Like an unexploded artillery shell laying dormant for decades, a highly dangerous vulnerability affecting widespread operating system code developed in the 1980’s has placed website operators and security professionals around the world on high alert this week.
Aptly named “shellshock,” it represents “one of the most significant security issues we've seen in a long time," Websence CEO John McCormack said in a video interview this week with the Financial Times. "It's essentially allowing remote cybercriminals to establish control of Web servers, ecommerce sites, and critical infrastructure, without any involvement from the users and administrators of those systems. It's a very serious situation."
This latest high-risk vulnerability has the potential to inflict more widespread and severe damage than the OpenSSL Heartbleed zero-day vulnerability discovered last April, according to Carl Leonard, a researcher with Websense Security Labs. In fact, Shellshock rates a “10” on the Department of Homeland Security’s Cybersecurity Division (US-CERT) 10-point scale for both impact and exploitability.
SLEEPING GIANT AWAKENED
Security researchers have uncovered proof of concept (POC) code that specifically attempts to exploit the vulnerability. An estimated half-billion machines could be at risk. The tendency for malware authors to share POC code freely sets the stage for the threat to spread very quickly, Leonard said. The aftereffects of a successful exploit have not yet been fully documented, but Websense is monitoring the fallout and expect to observe machines being repurposed with malicious intent. Among the major potential targets of Shellshock attacks are the following:
- Unpatched public-facing web servers.
- Unpatched computers, web servers, mobile devices or laptops running Apple’s Mac OSX.
- A wide range of routers and other Internet-connected devices running unpatched versions of Linux or Unix.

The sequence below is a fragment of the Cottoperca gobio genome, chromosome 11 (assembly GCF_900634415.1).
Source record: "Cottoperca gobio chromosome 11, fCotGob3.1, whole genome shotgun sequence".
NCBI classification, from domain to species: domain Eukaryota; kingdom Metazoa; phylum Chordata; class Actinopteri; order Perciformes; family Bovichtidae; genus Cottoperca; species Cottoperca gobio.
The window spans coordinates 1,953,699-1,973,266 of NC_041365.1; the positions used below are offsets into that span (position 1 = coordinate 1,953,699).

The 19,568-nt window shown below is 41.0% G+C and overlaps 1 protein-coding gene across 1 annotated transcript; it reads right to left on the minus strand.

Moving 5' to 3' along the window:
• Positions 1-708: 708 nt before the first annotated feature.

Google, Apple and others have reportedly already taken steps to address – or at least downplay – the potential impact on devices and servers, as well as commercial cloud services. And on Thursday, Amazon issued an alert to their Web Services customers on steps to take to mitigate the threat. Security staffs should check with their server software, online services and OS vendors frequently for the posting of additional patches to the CVE-2014-6271 and subsequent CVE-2014-7169 vulnerabilities.
Until more details on Shellshock and its affects are made public, Websense Security Labs recommends taking the following steps:
- Obtain patches immediately from reliable, official sources. You can obtain the latest patch from the official GNU Bash website.
- Stay apprised of patch updates since the first patches have been observed to not fully fix the underlying issue.
- If patches are not currently available, contact your security provider for guidance on mitigation strategies.
- Be aware that all versions of Bash up to 4.3 are vulnerable unless patched.
- Avoid remote access to Bash on affected systems.
- Complete forensic investigations on all vulnerable servers to review code and pinpoint any unusual or suspicious processes that may be running.
- Any organization that is not comfortable performing the activities listed above is advised to contact a reputable third party security provider.
Check the Websense Security Labs blog frequently for updates as more information becomes available.